The new GCC runtime library exemption
Posted Jan 27, 2009 22:05 UTC (Tue) by gmaxwell
In reply to: The new GCC runtime library exemption
Parent article: The new GCC runtime library exemption
But there are modified versions of LLVM which are not.
For example, Adobe Alchemy is a hacked up binary-only copy of LLVM which targets the Flash virtual machine. It also includes its own binary-only intermediate format optimizer pass. Alchemy lets you take C code and run it in Flash. (my own interest in it is using it to create flash decoders for unencumbered formats So that a website's decision to use Ogg/Theora doesn't limit them to just Firefox, Opera, Safari, and Java capable clients)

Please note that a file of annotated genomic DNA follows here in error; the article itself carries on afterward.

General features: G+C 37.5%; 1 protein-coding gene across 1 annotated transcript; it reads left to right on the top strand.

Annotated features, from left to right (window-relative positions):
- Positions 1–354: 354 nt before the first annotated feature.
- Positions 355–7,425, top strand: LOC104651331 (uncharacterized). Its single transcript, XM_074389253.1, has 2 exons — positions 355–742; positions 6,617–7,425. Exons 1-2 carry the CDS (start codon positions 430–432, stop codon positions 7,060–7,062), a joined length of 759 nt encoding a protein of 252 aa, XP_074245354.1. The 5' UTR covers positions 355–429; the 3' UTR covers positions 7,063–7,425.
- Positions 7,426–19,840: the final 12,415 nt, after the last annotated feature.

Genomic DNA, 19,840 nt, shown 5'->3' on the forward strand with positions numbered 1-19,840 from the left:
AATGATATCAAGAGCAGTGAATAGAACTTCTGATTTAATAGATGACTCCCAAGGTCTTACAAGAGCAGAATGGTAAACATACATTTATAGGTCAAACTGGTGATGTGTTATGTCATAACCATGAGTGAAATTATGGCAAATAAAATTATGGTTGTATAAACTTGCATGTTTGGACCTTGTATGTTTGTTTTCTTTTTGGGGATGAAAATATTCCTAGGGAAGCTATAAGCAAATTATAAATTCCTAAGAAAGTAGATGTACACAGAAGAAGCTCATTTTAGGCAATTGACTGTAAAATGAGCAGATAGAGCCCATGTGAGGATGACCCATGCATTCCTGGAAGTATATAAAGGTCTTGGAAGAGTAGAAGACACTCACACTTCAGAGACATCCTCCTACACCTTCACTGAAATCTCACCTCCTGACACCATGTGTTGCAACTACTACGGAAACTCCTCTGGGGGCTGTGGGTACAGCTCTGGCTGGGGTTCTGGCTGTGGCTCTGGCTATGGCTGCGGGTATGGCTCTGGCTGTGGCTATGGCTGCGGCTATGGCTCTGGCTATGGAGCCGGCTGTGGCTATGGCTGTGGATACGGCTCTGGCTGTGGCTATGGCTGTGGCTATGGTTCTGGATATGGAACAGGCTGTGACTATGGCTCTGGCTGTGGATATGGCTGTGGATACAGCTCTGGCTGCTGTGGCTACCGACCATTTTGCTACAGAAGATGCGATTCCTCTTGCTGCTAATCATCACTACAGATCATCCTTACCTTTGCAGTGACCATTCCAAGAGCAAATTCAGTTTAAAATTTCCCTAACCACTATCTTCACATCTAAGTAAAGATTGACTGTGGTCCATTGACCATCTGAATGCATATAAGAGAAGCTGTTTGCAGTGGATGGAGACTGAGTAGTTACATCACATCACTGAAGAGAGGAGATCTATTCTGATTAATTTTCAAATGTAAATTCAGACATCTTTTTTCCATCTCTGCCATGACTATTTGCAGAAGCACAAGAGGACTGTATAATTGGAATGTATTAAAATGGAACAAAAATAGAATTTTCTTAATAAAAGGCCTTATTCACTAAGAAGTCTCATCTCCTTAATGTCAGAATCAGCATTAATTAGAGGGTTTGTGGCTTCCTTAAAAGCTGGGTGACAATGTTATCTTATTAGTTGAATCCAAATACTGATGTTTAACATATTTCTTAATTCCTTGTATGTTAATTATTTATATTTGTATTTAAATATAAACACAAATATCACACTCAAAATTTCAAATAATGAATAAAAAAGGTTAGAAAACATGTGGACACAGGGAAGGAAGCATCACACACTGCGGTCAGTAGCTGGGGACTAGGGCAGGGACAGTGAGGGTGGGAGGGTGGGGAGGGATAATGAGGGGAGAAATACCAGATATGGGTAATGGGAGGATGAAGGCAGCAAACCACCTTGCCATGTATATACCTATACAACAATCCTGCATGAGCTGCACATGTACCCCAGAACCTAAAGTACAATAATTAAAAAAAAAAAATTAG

When I first tried Alchemy I thought they had used GCC directly, since it uses GCC as a front end (using alchemy is exactly like using GCC to cross compile). I was hopeful that it meant Adobe was releasing their Flash VM targeting code, since this would be VERY HELPFUL for projects like haXe and Gnash. Unfortunately the backend is all proprietary, and the Alchemy license professes to forbid all forms of reverse engineering (too bad, because it outputs many undocumented FlashVM opcodes).
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